Oil Colonialism
Many incidents occurred in large-scale operations due to the lack of personnel interest and negligence of Shell to maintain and upgrade the refinery. On April 2, 1996, residents witnessed plumes of smoke and flames in the sky, accompanied by loud “BOOM” from an explosion at the refinery that could be seen in Oakland, located 25 miles away.[2] At this point, such occurrences have become an unfortunate norm for Martinez. One resident described it as “nightlife” in Martinez, to park their car, grab a drink, and watch the “fireballs”. [2]

Image result for martinez shell refinery fire

In addition to resident complaints, the city of Martinez has attempted to sue Shell Oil refinery for compensation and clean up fees, but the situation remains unresolved.[3] Unfortunately, the financial benefit of having the refinery greatly outweighs the cost the Martinez community suffers at the local level. American traders who interact with foreign countries control economic processes, and the countries that export crude oil to the refinery are mainly overseas.[4]While some argue that the refinery brings in jobs and money for the economy to the local community, the local community gains very little in comparison to the gains of the Shell Company itself.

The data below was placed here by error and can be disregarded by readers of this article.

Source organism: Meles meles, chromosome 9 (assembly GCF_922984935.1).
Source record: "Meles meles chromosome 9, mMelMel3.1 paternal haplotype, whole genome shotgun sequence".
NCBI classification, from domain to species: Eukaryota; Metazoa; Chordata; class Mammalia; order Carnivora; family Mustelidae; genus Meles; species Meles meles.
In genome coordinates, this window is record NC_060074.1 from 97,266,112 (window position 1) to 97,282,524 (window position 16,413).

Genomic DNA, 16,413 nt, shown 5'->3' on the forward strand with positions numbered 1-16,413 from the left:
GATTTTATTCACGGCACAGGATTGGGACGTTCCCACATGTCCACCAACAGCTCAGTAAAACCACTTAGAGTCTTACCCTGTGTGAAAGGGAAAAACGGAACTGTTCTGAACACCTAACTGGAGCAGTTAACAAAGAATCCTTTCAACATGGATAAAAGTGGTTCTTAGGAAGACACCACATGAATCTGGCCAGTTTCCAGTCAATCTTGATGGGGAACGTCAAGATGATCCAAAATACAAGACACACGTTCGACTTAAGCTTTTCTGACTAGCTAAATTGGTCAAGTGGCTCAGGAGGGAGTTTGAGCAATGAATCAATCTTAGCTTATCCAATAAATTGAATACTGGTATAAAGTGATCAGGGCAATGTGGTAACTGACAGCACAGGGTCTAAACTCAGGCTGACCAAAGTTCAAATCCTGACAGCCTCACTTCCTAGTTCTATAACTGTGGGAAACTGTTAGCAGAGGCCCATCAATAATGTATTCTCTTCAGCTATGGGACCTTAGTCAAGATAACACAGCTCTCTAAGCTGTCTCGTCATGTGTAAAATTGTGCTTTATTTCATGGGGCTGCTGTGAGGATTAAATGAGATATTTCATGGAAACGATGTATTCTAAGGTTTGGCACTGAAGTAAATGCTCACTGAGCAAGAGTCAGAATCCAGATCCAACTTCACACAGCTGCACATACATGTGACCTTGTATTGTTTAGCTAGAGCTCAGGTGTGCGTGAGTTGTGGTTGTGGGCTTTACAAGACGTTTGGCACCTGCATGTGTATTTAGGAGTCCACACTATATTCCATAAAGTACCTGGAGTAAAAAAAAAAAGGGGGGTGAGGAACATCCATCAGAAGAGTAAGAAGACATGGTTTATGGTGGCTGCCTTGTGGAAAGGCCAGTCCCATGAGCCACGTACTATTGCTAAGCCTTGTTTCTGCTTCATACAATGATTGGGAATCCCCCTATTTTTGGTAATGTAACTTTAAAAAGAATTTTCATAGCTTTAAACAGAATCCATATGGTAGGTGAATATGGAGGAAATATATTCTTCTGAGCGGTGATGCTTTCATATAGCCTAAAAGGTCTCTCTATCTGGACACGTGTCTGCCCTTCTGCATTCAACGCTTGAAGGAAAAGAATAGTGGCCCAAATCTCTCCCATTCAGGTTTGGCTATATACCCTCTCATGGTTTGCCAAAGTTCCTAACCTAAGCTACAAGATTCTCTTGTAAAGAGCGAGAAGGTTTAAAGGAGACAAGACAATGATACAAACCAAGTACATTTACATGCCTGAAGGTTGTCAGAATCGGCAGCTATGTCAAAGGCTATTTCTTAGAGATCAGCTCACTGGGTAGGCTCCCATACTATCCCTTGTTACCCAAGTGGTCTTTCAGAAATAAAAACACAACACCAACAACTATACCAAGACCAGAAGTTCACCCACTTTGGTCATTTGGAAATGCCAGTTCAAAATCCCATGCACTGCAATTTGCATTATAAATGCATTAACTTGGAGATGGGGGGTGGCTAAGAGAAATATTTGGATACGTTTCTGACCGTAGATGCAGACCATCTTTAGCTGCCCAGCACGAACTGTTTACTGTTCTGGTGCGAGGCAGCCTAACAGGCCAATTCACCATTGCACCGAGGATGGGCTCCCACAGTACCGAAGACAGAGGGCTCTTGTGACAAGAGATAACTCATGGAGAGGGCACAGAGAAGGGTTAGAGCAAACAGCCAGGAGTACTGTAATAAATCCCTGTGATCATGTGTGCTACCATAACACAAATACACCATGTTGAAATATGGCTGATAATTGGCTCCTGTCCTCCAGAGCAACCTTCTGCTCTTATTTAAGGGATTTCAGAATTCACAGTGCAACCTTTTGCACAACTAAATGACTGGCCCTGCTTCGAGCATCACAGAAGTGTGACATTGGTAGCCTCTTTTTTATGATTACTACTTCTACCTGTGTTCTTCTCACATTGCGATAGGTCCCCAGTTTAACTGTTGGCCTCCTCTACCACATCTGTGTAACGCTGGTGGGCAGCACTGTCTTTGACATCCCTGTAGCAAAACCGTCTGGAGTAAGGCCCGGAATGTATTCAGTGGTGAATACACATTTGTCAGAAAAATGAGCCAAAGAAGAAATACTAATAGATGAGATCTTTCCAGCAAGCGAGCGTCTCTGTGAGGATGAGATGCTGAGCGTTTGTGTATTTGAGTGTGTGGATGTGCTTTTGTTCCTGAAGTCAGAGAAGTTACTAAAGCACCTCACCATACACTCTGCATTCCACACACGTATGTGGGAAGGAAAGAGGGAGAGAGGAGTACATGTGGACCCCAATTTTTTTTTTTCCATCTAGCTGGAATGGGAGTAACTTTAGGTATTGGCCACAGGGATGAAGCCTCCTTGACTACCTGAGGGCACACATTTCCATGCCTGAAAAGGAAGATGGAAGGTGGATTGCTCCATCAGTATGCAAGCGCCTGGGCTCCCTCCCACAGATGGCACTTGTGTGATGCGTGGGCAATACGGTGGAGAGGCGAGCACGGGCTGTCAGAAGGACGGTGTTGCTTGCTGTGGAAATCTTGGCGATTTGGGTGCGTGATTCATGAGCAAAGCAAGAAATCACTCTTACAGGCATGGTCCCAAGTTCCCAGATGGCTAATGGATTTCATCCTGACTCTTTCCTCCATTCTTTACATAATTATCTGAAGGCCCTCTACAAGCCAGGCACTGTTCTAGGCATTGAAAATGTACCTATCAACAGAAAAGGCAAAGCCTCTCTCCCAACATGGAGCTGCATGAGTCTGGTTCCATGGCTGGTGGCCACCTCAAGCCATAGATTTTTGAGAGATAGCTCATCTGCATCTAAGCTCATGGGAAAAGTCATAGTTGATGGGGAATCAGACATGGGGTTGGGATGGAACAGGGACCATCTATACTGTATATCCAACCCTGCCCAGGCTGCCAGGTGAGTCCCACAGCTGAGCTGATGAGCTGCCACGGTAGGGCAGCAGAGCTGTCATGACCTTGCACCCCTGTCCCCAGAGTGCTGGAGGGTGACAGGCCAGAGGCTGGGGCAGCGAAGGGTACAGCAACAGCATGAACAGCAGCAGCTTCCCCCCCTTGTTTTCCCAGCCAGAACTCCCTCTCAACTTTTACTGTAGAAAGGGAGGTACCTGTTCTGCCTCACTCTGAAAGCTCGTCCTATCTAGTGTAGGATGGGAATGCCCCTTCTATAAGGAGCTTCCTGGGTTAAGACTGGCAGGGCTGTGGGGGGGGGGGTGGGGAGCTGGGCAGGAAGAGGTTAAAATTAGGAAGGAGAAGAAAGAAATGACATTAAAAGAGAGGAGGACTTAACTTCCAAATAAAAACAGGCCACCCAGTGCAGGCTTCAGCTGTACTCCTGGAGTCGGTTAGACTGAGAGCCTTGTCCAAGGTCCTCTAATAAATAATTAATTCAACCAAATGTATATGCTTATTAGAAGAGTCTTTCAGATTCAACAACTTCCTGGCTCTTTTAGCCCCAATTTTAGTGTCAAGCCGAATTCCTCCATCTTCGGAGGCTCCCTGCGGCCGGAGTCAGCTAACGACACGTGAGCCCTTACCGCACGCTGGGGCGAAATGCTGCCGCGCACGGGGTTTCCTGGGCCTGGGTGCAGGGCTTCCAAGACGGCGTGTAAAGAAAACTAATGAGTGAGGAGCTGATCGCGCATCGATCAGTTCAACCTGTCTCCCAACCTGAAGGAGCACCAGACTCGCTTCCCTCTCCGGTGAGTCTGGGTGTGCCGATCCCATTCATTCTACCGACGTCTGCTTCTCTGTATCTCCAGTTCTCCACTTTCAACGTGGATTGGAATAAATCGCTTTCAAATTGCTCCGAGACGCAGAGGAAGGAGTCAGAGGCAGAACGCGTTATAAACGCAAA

Additionally, Shell customers often don’t live near where the crude oil is processed, and therefore are unaware of the health or environmental damage caused by the refinery. Oil companies knowingly use this ignorance to ensure the public does not question the origin of the product.

This method is successful because consumers are hidden from the reality of how these products are made or produced. To be transparent, companies would be forced to uphold moral choices depending on public option towards the mistreatment and cruelty done to people and the environment. This is another example of oil colonialism because the local community is burdened by the negative effects of the refinery and reaps very little benefits.[5]